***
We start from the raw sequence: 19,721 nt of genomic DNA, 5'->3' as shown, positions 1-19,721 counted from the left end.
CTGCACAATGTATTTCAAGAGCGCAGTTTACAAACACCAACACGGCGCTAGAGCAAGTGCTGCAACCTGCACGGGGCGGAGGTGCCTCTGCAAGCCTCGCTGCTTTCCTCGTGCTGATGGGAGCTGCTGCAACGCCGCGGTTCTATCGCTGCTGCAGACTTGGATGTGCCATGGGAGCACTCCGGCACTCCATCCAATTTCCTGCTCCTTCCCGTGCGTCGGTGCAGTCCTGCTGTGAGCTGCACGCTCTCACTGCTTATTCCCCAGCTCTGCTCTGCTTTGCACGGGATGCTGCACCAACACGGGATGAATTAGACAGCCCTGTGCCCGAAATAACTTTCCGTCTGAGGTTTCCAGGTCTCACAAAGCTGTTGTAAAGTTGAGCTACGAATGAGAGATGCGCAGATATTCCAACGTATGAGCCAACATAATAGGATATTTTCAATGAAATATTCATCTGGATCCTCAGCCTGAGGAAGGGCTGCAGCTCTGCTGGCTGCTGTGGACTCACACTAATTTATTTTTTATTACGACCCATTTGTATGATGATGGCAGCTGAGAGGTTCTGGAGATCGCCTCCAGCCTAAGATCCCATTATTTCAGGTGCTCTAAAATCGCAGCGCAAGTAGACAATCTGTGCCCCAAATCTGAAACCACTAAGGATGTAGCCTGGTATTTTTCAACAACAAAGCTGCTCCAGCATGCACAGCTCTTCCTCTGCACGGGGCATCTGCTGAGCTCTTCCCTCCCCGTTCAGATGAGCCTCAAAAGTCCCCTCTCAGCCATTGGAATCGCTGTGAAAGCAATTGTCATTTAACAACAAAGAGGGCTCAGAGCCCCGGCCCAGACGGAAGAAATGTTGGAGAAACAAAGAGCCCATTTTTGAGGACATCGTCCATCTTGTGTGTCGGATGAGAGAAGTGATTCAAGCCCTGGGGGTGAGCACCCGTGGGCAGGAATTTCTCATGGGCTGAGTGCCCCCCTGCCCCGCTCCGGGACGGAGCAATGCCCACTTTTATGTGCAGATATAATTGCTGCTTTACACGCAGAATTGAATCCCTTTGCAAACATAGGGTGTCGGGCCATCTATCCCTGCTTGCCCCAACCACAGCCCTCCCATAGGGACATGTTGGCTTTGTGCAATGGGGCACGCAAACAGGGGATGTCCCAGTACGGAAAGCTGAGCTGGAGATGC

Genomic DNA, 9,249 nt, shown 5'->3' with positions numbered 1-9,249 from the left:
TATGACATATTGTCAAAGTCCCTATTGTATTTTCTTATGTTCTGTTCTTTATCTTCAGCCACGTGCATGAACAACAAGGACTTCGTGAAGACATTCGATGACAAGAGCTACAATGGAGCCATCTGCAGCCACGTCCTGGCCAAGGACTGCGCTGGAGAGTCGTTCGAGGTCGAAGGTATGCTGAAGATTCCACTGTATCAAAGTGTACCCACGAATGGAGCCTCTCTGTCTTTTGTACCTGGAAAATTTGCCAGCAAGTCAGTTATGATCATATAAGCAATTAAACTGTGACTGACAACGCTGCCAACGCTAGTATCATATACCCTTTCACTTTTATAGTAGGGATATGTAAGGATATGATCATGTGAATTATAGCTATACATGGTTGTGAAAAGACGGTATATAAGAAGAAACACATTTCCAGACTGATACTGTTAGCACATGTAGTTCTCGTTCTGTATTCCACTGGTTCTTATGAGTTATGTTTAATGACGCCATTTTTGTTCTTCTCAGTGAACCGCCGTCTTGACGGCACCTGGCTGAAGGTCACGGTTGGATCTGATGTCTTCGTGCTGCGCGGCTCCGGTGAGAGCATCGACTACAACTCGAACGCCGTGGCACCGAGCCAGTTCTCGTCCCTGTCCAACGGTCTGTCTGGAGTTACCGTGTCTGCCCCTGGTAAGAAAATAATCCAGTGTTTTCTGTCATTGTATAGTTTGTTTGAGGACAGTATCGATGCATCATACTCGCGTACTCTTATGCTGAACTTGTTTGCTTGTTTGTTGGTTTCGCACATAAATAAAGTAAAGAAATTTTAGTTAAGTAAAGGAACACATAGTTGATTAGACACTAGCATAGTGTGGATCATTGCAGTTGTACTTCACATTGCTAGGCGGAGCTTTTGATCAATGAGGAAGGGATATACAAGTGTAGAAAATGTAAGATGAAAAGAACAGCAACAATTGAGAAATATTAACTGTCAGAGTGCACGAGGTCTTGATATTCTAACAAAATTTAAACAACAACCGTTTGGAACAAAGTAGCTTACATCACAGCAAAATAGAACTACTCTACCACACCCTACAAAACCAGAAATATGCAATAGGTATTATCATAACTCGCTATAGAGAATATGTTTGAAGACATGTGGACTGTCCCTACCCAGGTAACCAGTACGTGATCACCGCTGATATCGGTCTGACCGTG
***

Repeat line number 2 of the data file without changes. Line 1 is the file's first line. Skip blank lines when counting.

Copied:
CTGCACAATGTATTTCAAGAGCGCAGTTTACAAACACCAACACGGCGCTAGAGCAAGTGCTGCAACCTGCACGGGGCGGAGGTGCCTCTGCAAGCCTCGCTGCTTTCCTCGTGCTGATGGGAGCTGCTGCAACGCCGCGGTTCTATCGCTGCTGCAGACTTGGATGTGCCATGGGAGCACTCCGGCACTCCATCCAATTTCCTGCTCCTTCCCGTGCGTCGGTGCAGTCCTGCTGTGAGCTGCACGCTCTCACTGCTTATTCCCCAGCTCTGCTCTGCTTTGCACGGGATGCTGCACCAACACGGGATGAATTAGACAGCCCTGTGCCCGAAATAACTTTCCGTCTGAGGTTTCCAGGTCTCACAAAGCTGTTGTAAAGTTGAGCTACGAATGAGAGATGCGCAGATATTCCAACGTATGAGCCAACATAATAGGATATTTTCAATGAAATATTCATCTGGATCCTCAGCCTGAGGAAGGGCTGCAGCTCTGCTGGCTGCTGTGGACTCACACTAATTTATTTTTTATTACGACCCATTTGTATGATGATGGCAGCTGAGAGGTTCTGGAGATCGCCTCCAGCCTAAGATCCCATTATTTCAGGTGCTCTAAAATCGCAGCGCAAGTAGACAATCTGTGCCCCAAATCTGAAACCACTAAGGATGTAGCCTGGTATTTTTCAACAACAAAGCTGCTCCAGCATGCACAGCTCTTCCTCTGCACGGGGCATCTGCTGAGCTCTTCCCTCCCCGTTCAGATGAGCCTCAAAAGTCCCCTCTCAGCCATTGGAATCGCTGTGAAAGCAATTGTCATTTAACAACAAAGAGGGCTCAGAGCCCCGGCCCAGACGGAAGAAATGTTGGAGAAACAAAGAGCCCATTTTTGAGGACATCGTCCATCTTGTGTGTCGGATGAGAGAAGTGATTCAAGCCCTGGGGGTGAGCACCCGTGGGCAGGAATTTCTCATGGGCTGAGTGCCCCCCTGCCCCGCTCCGGGACGGAGCAATGCCCACTTTTATGTGCAGATATAATTGCTGCTTTACACGCAGAATTGAATCCCTTTGCAAACATAGGGTGTCGGGCCATCTATCCCTGCTTGCCCCAACCACAGCCCTCCCATAGGGACATGTTGGCTTTGTGCAATGGGGCACGCAAACAGGGGATGTCCCAGTACGGAAAGCTGAGCTGGAGATGC